Is Modi’s Confidence About Winning 400+ Seats Misplaced or Can He Walk the Talk?

If the NDA crosses 400, it would equal the Congress' 1984 record, which was in many ways an outlier of an election.

4 min read
Hindi Female

Prime Minister Narendra Modi made a bold prediction earlier this week during his last address to the Lok Sabha, that the Bharatiya Janata Party (BJP) will secure 370 seats and will cross 400 with its allies in the 2024 general elections.

Is this another sweeping claim or does it hold any merit? This also inadvertently begs the question: is it even realistically possible to attain such a huge mark? 

In his reply to the discussion on the Motion of Thanks on the President's address in Parliament, the PM claimed confidently, "Our third term is not far away and it will be one of [the] big decisions."

Things, however, may just be in Modi's favour – a weakened Opposition, the INDIA bloc's failure to take off, an environment resounding with Ram in the Hindi heartland, and the ghar waapsi of Nitish Kumar to the NDA (National Democratic Alliance) bloc to name a few.


Does Modi's 'Big Claim' Add Up?

But the fact that Modi restricted BJP’s tally to 370 and not 400 hints at the sheer enormity of the task.

The only time a party crossed 400 seats was in 1984 when the Congress won 404, riding the sympathy wave in the aftermath of the assassination of Indira Gandhi.

Elections in Assam and Punjab were held a year later due to disturbances in these states where the party won another 10 seats, taking its tally to 414. Incidentally, the Congress had also recorded its highest vote share of 48.1% in the same year.

In the 2019 elections, the BJP contested 435 seats. The exodus of allies in Punjab and Tamil Nadu could force it to contest another 25-35 odd seats. However, from these states, it is unlikely to win many of these.

The party was a runner-up in 31 seats in 2019. Only in one seat in Odisha did it lose by a margin of less than 5%, but in the other seats, it lost out badly. 14 of these seats are in Kerala where the main contest is between the CPM-led Left Democratic Front (LDF) and the Congress-led United Democratic Fund (UDF). So, not much scope can be seen there as well. 

Eight of these seats are in Telangana where the Congress has formed a government recently. The party hopes it could benefit from the weakening of the Bharat Rashtra Samithi (BRS), but the fact that it's a national election could very well make it a Congress vs BJP contest. At best, it could emerge as a runner-up as the loss margins are huge.

So if the NDA crosses 400 seats, it would equal the Congress' record in 1984, which was in many ways an outlier of an election. 
If the NDA crosses 400, it would equal the Congress' 1984 record, which was in many ways an outlier of an election.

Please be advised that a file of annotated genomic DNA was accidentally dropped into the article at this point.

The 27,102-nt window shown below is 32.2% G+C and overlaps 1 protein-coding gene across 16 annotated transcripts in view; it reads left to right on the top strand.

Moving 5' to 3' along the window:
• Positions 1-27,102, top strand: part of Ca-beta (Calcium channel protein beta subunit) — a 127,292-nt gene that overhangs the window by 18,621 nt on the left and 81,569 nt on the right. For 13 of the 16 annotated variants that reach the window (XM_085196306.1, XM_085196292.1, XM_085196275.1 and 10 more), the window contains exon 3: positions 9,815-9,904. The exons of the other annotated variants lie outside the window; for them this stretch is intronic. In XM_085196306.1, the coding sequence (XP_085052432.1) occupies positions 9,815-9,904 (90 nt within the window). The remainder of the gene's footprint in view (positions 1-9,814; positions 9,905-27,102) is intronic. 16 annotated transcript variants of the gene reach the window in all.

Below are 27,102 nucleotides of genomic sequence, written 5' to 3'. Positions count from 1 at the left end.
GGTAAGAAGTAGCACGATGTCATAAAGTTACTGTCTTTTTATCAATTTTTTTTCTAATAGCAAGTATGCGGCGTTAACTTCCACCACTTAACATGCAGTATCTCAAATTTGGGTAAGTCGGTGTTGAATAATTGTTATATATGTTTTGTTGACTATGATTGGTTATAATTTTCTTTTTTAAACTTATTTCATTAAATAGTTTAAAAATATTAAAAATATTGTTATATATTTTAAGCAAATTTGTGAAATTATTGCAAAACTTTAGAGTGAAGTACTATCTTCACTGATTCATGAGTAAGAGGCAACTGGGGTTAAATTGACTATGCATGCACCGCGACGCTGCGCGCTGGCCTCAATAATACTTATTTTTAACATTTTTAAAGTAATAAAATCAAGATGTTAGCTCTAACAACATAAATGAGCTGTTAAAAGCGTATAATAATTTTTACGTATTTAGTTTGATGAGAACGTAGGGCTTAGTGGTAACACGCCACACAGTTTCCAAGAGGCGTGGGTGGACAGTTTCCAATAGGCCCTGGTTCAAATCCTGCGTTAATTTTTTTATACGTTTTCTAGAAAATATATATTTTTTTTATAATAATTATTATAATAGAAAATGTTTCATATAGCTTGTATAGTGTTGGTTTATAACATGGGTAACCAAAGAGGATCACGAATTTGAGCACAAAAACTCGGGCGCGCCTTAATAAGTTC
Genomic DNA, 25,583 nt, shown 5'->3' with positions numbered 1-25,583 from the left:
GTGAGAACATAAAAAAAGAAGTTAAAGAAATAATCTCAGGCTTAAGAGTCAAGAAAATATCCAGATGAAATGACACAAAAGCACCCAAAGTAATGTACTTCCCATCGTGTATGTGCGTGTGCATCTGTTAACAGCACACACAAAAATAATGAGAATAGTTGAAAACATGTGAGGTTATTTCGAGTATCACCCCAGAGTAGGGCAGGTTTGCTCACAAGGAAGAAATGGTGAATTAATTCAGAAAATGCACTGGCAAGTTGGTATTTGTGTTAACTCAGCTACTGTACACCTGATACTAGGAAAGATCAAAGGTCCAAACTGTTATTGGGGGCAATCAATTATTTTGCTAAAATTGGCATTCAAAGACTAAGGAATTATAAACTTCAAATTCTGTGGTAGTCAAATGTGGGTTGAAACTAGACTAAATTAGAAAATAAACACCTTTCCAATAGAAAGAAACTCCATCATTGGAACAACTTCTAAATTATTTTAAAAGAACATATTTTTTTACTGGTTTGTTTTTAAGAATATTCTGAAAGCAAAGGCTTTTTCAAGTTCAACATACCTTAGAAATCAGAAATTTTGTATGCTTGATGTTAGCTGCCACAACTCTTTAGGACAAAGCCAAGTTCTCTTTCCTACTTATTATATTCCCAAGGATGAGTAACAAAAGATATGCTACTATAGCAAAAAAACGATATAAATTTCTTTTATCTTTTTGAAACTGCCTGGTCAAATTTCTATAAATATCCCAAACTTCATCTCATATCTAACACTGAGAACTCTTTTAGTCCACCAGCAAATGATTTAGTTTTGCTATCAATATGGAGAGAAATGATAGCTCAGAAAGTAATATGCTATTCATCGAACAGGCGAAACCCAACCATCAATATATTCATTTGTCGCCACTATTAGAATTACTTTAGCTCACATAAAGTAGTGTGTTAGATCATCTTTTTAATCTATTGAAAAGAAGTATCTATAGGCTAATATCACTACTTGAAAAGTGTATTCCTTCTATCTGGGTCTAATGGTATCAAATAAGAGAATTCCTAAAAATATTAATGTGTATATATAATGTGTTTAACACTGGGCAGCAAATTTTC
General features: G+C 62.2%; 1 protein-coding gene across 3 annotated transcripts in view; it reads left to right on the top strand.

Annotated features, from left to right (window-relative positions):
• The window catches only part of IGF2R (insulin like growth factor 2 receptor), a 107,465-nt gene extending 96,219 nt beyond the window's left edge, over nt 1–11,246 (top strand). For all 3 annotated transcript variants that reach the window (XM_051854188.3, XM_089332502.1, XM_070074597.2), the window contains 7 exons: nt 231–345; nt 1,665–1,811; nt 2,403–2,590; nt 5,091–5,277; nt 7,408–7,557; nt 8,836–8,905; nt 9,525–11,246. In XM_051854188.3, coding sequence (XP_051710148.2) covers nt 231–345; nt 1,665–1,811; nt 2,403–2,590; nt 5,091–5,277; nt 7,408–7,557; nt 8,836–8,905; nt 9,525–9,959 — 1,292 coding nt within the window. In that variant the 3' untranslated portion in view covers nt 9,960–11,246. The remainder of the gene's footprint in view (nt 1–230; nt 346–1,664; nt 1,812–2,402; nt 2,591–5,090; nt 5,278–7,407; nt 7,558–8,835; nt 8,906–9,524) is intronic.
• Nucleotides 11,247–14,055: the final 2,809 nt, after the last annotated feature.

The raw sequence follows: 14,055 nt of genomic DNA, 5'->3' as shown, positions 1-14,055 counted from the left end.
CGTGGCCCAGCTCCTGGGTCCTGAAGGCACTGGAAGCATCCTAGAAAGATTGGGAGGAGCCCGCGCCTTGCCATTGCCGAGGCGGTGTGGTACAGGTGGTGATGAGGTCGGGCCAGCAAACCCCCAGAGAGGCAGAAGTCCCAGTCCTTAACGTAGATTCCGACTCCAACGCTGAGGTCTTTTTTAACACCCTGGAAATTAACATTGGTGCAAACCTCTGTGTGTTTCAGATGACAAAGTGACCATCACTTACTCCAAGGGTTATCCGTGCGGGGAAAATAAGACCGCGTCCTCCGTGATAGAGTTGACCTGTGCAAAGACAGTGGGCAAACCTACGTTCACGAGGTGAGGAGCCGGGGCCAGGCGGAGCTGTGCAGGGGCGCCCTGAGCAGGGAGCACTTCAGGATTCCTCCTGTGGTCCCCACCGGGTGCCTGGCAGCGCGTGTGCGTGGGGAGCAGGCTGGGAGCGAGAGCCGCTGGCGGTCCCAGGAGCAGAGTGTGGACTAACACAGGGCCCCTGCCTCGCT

Seat Scenario Analysis for the BJP in 2024

(Photo: The Quint)


Areas of Improvement for the BJP in Terms of Seats

In 2019, the BJP won 155/191 seats in the north, 67/142 in the east, 30/132 in the south, and 51/78 in the west. The scope to further improve in North India remains.

For example, in Uttar Pradesh, it can add 16 seats (excluding allies) if it wins 80/80 seats due to the Ram Mandir fervour and a slackened Opposition, even the Samajwadi Party-Congress alliance is not frozen yet and the BSP is out as of now.

Now coming to the target figures,

For the BJP to win 370 seats, it would need to sweep North, West, and East of India, which in total account for 411 seats, and Karnataka (the only state in South India where it has a good track record) which has 28 seats. That is 439 seats. Out of these 439 seats (411+28), allies like the NCP, the SHS, the JDU, the LJP, and the Apna Dal are likely to contest around 40 seats.

So the BJP which is expected to contest 400 of these seats needs a very high strike rate of 92.5%.

If the NDA crosses 400, it would equal the Congress' 1984 record, which was in many ways an outlier of an election.

BJP's Winning Seats in North and West

(Photo: The Quint)

This amounts to the fact that the BJP would need to sweep West Bengal and Odisha from where it has 26 MPs out of 63 and here it faces competition from strong regional players like the Trinamool Congress (TMC) and the Biju Janata Dal (BJD).


What Makes the BJP and PM Modi So Confident?

However improbable the chances may seem otherwise, it is well established that nothing is practically 'impossible' in politics. After all, there was a 3-0 scoreline against the Congress in recent state polls in the Hindi heartland where pundits predicted the Congress party to do well.

But the BJP has its fair share of challenges for Mission 370/400 which broadly are:

  • Achieving a very high strike rate

  • Natural anti-incumbency against MPs

  • Overdependence on PM Modi

  • Inflation, unemployment, poverty, and agricultural distress are issues that could impact voting behavior (even though not witnessed in recent state polls)

On top of that, any black swan event that undermines the PM's popularity in the next two months could pose risks to the BJP’s mission.

(The author is an independent political commentator and can be reached at @politicalbaaba. This is an opinion piece. The views expressed above are the author’s own. The Quint neither endorses nor is responsible for them.)

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Topics:  Narendra Modi   Nitish Kumar   BJP 

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